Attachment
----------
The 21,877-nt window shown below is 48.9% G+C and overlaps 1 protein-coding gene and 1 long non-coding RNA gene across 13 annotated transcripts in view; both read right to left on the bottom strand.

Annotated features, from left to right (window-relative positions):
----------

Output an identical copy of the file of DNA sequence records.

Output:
The 21,877-nt window shown below is 48.9% G+C and overlaps 1 protein-coding gene and 1 long non-coding RNA gene across 13 annotated transcripts in view; both read right to left on the bottom strand.

Annotated features, from left to right (window-relative positions):